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 Forum index » DIY Hardware and Software » Ken Stone designs - CGS
Dual CGS PSUs
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monokinetic



Joined: Aug 01, 2006
Posts: 100
Location: prague

PostPosted: Wed Feb 18, 2009 2:18 pm    Post subject: Dual CGS PSUs
Subject description: Quick safety check
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Hi,
I'm slowly speccing my new modular with all the lovely info here (thanks a lot!) and I am a bit unsure about the power supply. I've built a GSSL using a toroidal transformer, so I'm roughly familiar with the concepts. But seeing as there's mains involved here, I would just like to double check:

As suggested by Ken, I'm planning on using both the CGS14 and the CGS66 power supplies (one for electrically noisy modules, one for cleaner modules). I checked the yahoo group and there is a message that suggests it's ok to run multiple PSU boards from one toroidal transformer. Assuming I am careful with the amount of amps I'm drawing, is it OK to hook both PSU boards to one toroidal transformer?

TIA

Dave mK
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synthmonger



Joined: Nov 16, 2006
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PostPosted: Wed Feb 18, 2009 2:40 pm    Post subject: Reply with quote  Mark this post and the followings unread

That's a good question.

I have a PSU question that I'd like answered too.

I was thinking of how to power a large cabinet with 12 3U sections that requires, let's say 6Amps. Would it be worthwhile to power everything from a huge PSU or have one PSU per 3U section?

If I had to use one PSU per section with their own torroids/transformers would it possible to hook all of them up to a single fuse and power cord? I'd hate to have to use a power switch per section.
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andrewF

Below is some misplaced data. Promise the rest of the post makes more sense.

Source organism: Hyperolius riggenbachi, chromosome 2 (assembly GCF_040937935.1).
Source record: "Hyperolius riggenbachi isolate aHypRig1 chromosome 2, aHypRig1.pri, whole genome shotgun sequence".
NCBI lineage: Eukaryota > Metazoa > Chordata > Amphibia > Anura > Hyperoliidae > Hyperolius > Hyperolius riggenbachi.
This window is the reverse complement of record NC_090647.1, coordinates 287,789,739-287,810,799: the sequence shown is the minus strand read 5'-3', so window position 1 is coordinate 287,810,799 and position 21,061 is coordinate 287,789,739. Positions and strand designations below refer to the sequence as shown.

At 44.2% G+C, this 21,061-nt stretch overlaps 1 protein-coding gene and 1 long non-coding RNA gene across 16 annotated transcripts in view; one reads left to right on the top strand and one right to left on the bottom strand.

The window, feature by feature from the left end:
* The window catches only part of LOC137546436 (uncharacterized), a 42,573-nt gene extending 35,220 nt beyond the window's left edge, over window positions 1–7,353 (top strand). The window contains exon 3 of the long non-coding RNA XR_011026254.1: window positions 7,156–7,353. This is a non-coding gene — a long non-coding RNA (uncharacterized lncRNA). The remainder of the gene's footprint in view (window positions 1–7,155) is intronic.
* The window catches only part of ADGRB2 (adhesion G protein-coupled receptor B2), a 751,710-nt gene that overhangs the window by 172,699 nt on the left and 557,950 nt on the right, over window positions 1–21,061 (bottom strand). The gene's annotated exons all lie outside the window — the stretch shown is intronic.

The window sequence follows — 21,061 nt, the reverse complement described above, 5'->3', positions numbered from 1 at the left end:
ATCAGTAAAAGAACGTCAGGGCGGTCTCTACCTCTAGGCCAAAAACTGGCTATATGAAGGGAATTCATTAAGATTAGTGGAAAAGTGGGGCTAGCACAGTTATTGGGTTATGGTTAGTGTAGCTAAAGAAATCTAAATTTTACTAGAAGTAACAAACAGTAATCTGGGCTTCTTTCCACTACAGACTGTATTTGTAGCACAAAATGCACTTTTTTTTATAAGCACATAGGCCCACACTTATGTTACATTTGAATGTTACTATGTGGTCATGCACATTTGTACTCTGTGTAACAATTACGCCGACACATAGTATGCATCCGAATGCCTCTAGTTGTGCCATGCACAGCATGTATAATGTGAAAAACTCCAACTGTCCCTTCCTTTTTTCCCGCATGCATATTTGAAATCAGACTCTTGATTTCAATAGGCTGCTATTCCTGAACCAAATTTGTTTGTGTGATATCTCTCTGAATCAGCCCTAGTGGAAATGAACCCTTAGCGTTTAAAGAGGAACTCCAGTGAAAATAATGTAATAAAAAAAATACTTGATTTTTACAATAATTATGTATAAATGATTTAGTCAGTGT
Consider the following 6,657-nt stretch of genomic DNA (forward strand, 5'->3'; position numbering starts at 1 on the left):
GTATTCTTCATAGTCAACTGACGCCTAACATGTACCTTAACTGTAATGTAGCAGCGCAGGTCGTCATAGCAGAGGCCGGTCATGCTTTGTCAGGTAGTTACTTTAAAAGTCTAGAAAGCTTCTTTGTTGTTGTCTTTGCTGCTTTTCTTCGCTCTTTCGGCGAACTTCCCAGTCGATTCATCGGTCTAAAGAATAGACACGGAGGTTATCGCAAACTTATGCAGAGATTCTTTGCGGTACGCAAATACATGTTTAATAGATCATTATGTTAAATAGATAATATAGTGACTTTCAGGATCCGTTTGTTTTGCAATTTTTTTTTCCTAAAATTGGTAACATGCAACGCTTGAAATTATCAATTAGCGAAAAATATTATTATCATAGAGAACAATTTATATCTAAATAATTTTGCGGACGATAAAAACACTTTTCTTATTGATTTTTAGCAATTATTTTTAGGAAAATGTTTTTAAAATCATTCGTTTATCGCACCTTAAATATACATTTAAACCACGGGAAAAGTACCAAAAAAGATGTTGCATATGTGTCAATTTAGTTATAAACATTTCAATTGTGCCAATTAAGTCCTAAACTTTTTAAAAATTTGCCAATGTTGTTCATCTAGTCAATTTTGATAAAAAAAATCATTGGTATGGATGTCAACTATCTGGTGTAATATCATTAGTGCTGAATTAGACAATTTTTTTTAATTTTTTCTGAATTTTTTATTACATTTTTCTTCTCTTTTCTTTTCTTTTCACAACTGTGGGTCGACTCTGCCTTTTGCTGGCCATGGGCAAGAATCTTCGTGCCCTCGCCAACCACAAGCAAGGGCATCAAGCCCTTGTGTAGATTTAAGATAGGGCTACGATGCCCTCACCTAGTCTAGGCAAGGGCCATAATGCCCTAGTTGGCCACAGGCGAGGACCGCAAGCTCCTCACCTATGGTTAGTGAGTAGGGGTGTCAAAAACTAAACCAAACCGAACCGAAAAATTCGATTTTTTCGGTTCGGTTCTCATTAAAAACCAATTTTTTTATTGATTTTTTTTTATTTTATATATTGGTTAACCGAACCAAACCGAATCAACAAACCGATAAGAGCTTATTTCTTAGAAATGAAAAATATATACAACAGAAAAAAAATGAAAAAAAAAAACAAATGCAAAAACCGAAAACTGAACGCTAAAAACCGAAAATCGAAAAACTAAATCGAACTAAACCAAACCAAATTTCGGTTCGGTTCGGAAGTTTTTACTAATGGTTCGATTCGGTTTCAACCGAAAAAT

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PostPosted: Wed Feb 18, 2009 3:59 pm    Post subject: Reply with quote  Mark this post and the followings unread

Within current ratings, multiple PCBs per transformer is okay, best to give each PCB its own set of fuses.

It is also okay to have one power cord wired to multiple transformers. One of my modulars has 4 transformers set up like this, has been running a few years without problems, again each PCB gets its own set of fuses. Make sure the housing of each trannie is earthed.

As for building a high current PSU, I have tried to do this a few times, when things go wrong it can be spectacular. If you are hooking up a new untested module...and there is a short somewhere, expect it to get a 5A or so jolt before your 10 Ohm resistors on the inputs burn out. Plenty enough current to blow chips apart. CA3080s are particularly good at this, just these 8 little legs get left on the board...a clean launch!

It is MUCH easier to just have multiple 1A power supply PCBs and you can keep expanding as necessary.
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synthmonger



Joined: Nov 16, 2006
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PostPosted: Thu Feb 19, 2009 8:27 pm    Post subject: Reply with quote  Mark this post and the followings unread

andrewF wrote:
Within current ratings, multiple PCBs per transformer is okay, best to give each PCB its own set of fuses.

It is also okay to have one power cord wired to multiple transformers. One of my modulars has 4 transformers set up like this, has been running a few years without problems, again each PCB gets its own set of fuses. Make sure the housing of each trannie is earthed.

As for building a high current PSU, I have tried to do this a few times, when things go wrong it can be spectacular. If you are hooking up a new untested module...and there is a short somewhere, expect it to get a 5A or so jolt before your 10 Ohm resistors on the inputs burn out. Plenty enough current to blow chips apart. CA3080s are particularly good at this, just these 8 little legs get left on the board...a clean launch!

It is MUCH easier to just have multiple 1A power supply PCBs and you can keep expanding as necessary.


Good to know! thanks.
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monokinetic



Joined: Aug 01, 2006
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PostPosted: Fri Feb 20, 2009 10:00 am    Post subject: Reply with quote  Mark this post and the followings unread

Thanks andrewF, that's great info.

Dave mK
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